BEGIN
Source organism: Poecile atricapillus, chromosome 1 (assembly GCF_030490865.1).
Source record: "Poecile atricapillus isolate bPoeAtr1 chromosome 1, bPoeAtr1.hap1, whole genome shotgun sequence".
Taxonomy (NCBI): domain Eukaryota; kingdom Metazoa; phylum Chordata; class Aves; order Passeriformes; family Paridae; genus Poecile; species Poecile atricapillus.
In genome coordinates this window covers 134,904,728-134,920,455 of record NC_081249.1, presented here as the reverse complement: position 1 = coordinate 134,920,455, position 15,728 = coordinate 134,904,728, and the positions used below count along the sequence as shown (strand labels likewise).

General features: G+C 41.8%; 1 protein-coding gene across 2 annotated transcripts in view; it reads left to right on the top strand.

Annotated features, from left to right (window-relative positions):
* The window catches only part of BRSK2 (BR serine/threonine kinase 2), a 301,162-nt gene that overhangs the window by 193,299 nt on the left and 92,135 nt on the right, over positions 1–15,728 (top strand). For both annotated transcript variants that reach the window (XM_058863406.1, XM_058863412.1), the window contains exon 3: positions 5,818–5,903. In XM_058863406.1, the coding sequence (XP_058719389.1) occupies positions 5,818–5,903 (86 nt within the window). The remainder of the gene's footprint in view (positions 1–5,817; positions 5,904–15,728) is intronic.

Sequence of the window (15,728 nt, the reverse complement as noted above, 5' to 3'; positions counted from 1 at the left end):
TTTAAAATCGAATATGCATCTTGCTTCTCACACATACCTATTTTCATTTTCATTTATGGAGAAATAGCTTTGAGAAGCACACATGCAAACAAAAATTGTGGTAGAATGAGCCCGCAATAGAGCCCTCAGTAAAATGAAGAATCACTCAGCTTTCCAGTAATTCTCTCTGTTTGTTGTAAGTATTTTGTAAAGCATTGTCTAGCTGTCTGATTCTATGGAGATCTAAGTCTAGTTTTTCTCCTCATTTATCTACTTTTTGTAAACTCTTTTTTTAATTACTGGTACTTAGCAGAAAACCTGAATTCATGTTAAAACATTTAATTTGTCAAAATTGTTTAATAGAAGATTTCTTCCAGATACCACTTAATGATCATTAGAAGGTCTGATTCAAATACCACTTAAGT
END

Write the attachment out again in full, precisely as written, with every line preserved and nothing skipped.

Source organism: Poecile atricapillus, chromosome 1 (assembly GCF_030490865.1).
Source record: "Poecile atricapillus isolate bPoeAtr1 chromosome 1, bPoeAtr1.hap1, whole genome shotgun sequence".
Taxonomy (NCBI): domain Eukaryota; kingdom Metazoa; phylum Chordata; class Aves; order Passeriformes; family Paridae; genus Poecile; species Poecile atricapillus.
In genome coordinates this window covers 134,904,728-134,920,455 of record NC_081249.1, presented here as the reverse complement: position 1 = coordinate 134,920,455, position 15,728 = coordinate 134,904,728, and the positions used below count along the sequence as shown (strand labels likewise).

General features: G+C 41.8%; 1 protein-coding gene across 2 annotated transcripts in view; it reads left to right on the top strand.

Annotated features, from left to right (window-relative positions):
* The window catches only part of BRSK2 (BR serine/threonine kinase 2), a 301,162-nt gene that overhangs the window by 193,299 nt on the left and 92,135 nt on the right, over positions 1–15,728 (top strand). For both annotated transcript variants that reach the window (XM_058863406.1, XM_058863412.1), the window contains exon 3: positions 5,818–5,903. In XM_058863406.1, the coding sequence (XP_058719389.1) occupies positions 5,818–5,903 (86 nt within the window). The remainder of the gene's footprint in view (positions 1–5,817; positions 5,904–15,728) is intronic.

Sequence of the window (15,728 nt, the reverse complement as noted above, 5' to 3'; positions counted from 1 at the left end):
TTTAAAATCGAATATGCATCTTGCTTCTCACACATACCTATTTTCATTTTCATTTATGGAGAAATAGCTTTGAGAAGCACACATGCAAACAAAAATTGTGGTAGAATGAGCCCGCAATAGAGCCCTCAGTAAAATGAAGAATCACTCAGCTTTCCAGTAATTCTCTCTGTTTGTTGTAAGTATTTTGTAAAGCATTGTCTAGCTGTCTGATTCTATGGAGATCTAAGTCTAGTTTTTCTCCTCATTTATCTACTTTTTGTAAACTCTTTTTTTAATTACTGGTACTTAGCAGAAAACCTGAATTCATGTTAAAACATTTAATTTGTCAAAATTGTTTAATAGAAGATTTCTTCCAGATACCACTTAATGATCATTAGAAGGTCTGATTCAAATACCACTTAAGT